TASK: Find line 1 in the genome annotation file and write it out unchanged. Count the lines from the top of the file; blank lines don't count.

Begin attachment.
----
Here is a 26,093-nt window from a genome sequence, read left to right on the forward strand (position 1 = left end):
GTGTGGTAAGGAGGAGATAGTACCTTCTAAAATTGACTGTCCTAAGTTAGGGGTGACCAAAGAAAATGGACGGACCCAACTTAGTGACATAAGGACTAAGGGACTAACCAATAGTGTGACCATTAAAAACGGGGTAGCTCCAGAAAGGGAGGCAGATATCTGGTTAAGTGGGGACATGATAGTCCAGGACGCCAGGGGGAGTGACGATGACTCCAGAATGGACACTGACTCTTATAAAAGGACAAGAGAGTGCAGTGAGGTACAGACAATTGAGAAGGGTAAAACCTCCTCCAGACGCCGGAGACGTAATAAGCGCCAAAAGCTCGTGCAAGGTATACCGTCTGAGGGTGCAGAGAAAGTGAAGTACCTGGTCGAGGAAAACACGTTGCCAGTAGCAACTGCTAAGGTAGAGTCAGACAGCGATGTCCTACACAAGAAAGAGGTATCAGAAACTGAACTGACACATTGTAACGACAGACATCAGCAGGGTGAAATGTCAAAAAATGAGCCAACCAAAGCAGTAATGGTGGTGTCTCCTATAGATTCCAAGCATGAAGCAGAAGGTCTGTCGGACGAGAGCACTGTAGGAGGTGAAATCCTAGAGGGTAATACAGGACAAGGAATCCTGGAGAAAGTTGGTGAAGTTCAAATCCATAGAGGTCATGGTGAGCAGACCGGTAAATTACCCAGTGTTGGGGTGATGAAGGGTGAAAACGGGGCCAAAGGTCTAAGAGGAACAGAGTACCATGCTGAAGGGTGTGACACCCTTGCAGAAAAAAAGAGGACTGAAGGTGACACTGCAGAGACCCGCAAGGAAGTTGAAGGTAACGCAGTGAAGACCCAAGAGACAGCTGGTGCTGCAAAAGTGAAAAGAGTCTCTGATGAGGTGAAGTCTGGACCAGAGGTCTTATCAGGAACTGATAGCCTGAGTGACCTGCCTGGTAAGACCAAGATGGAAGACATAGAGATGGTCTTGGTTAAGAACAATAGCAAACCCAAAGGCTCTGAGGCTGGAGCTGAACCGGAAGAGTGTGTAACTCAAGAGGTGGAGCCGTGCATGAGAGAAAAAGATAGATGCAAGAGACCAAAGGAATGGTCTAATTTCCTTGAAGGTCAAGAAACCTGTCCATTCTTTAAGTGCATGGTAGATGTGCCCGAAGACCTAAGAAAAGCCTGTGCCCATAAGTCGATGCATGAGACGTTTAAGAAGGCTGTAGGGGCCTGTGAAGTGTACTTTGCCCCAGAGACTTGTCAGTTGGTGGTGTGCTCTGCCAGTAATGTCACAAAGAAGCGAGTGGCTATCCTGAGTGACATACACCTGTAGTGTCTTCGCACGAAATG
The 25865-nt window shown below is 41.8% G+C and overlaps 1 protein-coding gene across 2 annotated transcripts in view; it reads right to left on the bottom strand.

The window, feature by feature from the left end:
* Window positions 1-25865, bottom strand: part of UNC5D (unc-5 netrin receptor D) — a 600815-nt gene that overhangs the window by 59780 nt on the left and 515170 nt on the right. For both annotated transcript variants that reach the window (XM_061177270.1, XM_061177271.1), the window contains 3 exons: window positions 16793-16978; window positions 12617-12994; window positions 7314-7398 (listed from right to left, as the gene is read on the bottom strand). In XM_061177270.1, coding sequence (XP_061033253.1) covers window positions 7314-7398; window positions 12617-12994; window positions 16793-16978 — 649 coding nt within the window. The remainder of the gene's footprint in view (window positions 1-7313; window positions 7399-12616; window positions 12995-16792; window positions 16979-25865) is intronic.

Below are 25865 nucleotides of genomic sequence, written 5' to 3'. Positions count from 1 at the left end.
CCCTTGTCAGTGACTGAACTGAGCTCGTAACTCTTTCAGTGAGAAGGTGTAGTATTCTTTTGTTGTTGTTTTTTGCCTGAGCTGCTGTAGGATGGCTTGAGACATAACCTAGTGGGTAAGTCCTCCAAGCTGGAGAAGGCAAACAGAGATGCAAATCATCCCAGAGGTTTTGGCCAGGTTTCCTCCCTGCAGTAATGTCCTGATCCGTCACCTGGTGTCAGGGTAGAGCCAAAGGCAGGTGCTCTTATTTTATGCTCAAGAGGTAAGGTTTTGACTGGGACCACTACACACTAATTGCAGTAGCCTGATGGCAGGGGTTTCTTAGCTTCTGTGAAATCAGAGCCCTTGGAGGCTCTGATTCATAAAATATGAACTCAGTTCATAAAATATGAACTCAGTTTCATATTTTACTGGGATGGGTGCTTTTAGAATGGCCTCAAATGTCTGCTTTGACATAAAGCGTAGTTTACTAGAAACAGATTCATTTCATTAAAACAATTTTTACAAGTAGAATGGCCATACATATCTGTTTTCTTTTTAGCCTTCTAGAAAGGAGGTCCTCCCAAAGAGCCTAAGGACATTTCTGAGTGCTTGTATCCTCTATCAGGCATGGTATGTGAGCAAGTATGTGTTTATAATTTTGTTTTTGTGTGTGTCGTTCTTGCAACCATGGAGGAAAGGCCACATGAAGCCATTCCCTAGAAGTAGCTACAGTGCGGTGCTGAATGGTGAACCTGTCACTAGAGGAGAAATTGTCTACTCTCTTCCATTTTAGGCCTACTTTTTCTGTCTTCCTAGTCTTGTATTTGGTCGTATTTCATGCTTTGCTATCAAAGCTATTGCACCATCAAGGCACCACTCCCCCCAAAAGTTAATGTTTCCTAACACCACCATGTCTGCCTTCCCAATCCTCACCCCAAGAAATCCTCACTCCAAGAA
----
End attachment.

Here is a 26,093-nt window from a genome sequence, read left to right on the forward strand (position 1 = left end):